Major depressive disorder accounts for the most years lived with disability worldwide and cardiovascular diseases are the leading cause of death globally. These conditions are co-morbid and exhibit sexual divergence in prevalence and severity. Furthermore, stress exposure is an environmental risk factor for the onset of both mood and cardiovascular symptoms. However, the neural processes that integrate stress effects on affective and cardiovascular outcomes are unknown. Human imaging studies indicate that both sad stimuli and autonomic processes activate the ventral medial prefrontal cortex (vmPFC). In rodents, the infralimbic (IL) portion of vmPFC modulates physiological stress responses, leading us to hypothesize that IL pyramidal neurons integrate depression-relevant behaviors with cardiovascular and endocrine stress reactivity. In the current study, an optogenetic approach targeted channelrhodopsin-2 expression to IL glutamatergic neurons in male and female rats. Animals were then assessed for stimulation preference and social motivation. Additionally, radiotelemetry and echocardiography were used to examine cardiovascular stress responses and chronic stress effects on cardiac structure and function. Our results indicate that IL glutamate neurons increased place preference and social motivation in males without affecting socio-motivational behaviors in females. IL activation also reduced endocrine and cardiovascular stress responses in males, while increasing reactivity in females. Moreover, prior IL stimulation protected males from subsequent chronic stress-induced sympatho-vagal imbalance and cardiac hypertrophy. In contrast, females were resistant to stress-induced hypertrophy, yet IL stimulation increased cardiac contractility after chronic stress. Collectively, the data suggest that cortical regulation of behavior, physiological stress responses, and cardiovascular outcomes fundamentally differ between sexes.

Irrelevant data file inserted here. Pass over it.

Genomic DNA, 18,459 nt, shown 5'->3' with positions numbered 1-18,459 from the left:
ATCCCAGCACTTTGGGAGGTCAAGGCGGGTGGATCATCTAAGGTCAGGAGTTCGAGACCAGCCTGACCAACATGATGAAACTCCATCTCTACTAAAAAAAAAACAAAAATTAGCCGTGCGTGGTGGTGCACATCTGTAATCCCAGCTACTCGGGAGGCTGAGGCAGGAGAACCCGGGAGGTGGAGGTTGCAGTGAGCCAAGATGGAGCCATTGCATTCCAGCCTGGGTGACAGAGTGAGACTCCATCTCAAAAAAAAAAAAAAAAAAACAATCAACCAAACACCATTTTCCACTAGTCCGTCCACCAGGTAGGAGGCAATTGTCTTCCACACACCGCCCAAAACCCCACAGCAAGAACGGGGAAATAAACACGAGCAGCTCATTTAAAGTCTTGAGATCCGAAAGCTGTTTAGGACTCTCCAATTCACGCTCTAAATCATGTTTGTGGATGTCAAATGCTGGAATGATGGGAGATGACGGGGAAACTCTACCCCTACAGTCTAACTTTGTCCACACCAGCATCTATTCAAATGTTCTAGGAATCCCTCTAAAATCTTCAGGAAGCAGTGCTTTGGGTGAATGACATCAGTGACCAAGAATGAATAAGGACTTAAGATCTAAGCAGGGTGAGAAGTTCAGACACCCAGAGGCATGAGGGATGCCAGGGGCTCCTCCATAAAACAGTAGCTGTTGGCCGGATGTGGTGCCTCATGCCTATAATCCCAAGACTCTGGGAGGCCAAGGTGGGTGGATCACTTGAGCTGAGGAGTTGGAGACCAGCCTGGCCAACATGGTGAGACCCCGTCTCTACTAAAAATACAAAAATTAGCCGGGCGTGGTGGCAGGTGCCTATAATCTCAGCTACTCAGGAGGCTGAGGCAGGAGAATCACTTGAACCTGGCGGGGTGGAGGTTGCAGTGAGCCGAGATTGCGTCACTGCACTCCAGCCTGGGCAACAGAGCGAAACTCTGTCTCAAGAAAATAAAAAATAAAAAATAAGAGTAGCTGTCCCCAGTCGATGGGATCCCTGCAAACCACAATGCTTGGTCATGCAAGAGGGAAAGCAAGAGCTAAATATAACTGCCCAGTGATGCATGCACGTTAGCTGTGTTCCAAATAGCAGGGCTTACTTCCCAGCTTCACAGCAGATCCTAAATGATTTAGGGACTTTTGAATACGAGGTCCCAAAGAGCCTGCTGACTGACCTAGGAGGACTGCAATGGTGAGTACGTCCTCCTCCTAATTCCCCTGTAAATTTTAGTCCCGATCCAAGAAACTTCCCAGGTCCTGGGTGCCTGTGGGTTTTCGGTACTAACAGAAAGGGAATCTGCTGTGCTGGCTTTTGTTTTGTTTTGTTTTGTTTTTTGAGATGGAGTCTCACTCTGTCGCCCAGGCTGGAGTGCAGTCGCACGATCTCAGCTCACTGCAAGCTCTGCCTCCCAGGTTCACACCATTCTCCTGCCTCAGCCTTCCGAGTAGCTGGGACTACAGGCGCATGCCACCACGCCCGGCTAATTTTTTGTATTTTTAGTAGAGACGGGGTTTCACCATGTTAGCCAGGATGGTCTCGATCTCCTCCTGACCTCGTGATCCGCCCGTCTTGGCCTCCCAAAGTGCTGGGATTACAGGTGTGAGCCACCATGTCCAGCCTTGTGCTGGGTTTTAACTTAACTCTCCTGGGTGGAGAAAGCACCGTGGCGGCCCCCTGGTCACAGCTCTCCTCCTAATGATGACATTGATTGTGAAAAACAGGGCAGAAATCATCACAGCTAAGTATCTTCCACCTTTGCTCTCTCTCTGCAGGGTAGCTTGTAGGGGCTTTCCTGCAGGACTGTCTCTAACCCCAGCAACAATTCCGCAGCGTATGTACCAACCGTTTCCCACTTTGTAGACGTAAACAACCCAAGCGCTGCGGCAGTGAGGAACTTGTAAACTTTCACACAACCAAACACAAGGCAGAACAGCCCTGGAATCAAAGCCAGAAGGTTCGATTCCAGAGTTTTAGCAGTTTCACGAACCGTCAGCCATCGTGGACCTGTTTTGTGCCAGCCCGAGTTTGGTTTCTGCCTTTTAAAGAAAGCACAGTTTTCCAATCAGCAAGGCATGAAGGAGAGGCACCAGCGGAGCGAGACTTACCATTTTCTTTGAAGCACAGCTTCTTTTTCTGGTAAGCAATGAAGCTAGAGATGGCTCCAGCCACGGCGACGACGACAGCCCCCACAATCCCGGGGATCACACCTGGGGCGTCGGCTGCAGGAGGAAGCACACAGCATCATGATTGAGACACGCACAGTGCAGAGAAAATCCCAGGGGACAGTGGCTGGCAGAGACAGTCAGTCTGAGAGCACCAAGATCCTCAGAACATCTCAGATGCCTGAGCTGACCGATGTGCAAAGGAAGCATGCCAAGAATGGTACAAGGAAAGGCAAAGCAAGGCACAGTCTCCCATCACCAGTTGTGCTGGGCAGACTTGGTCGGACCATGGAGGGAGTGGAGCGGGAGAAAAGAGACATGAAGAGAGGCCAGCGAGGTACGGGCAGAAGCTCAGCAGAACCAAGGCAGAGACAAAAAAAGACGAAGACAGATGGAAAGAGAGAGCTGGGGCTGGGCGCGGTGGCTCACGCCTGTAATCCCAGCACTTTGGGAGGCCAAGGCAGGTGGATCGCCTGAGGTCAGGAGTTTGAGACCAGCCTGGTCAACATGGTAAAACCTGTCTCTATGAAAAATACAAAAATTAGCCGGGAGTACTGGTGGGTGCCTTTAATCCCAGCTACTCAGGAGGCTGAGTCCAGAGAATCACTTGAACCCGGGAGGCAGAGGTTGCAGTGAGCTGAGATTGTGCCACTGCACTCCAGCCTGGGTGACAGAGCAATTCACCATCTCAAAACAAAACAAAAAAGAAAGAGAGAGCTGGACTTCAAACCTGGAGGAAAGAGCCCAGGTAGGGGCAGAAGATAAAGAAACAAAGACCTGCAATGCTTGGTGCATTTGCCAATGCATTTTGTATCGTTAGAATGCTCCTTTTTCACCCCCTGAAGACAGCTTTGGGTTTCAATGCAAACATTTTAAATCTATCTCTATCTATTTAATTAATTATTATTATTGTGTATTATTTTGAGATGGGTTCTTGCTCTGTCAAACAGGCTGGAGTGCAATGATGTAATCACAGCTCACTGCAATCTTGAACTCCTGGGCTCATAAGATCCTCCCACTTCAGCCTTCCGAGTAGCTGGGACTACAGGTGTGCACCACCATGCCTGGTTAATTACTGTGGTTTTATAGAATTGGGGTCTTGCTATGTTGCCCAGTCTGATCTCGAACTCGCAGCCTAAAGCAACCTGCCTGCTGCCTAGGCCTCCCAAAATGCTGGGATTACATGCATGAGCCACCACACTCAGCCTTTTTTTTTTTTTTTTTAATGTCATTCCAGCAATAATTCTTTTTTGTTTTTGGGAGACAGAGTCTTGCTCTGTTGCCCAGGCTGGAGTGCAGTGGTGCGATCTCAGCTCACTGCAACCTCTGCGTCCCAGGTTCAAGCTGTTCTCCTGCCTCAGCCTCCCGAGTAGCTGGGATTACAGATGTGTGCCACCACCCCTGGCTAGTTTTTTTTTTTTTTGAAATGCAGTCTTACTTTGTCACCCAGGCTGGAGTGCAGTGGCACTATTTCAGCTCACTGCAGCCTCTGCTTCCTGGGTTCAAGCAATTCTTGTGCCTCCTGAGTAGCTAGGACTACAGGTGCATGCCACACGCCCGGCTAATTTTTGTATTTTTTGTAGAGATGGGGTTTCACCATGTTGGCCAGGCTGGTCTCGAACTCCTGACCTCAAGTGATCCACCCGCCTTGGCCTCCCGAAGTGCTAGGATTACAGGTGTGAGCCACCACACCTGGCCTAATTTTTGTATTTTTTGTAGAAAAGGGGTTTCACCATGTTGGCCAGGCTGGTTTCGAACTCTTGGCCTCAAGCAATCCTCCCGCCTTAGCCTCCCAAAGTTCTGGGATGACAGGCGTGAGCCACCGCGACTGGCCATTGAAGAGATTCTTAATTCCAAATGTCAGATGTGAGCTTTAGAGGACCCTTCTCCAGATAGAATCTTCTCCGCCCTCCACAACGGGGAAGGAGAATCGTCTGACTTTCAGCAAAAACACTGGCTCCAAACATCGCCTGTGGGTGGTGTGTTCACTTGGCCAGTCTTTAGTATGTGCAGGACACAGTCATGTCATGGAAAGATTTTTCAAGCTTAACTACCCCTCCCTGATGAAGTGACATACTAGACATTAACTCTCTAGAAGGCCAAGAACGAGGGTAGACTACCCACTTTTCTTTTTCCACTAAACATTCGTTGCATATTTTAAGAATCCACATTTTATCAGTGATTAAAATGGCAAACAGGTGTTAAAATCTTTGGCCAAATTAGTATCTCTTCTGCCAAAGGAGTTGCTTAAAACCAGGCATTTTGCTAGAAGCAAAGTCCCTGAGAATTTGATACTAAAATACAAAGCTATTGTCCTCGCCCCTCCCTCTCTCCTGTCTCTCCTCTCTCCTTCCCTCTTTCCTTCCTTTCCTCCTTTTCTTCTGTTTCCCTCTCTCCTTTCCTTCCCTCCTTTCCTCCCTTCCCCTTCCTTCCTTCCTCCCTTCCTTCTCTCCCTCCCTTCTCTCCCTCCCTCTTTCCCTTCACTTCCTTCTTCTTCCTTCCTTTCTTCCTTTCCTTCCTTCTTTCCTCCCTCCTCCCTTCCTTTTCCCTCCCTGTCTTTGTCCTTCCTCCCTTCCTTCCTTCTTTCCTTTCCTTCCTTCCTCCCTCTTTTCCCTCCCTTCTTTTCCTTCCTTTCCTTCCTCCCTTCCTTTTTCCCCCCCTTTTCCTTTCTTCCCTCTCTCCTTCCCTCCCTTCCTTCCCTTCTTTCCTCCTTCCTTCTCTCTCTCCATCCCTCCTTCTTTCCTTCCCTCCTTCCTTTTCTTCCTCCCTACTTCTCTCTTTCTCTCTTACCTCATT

bioRxiv Subject Collection: Neuroscience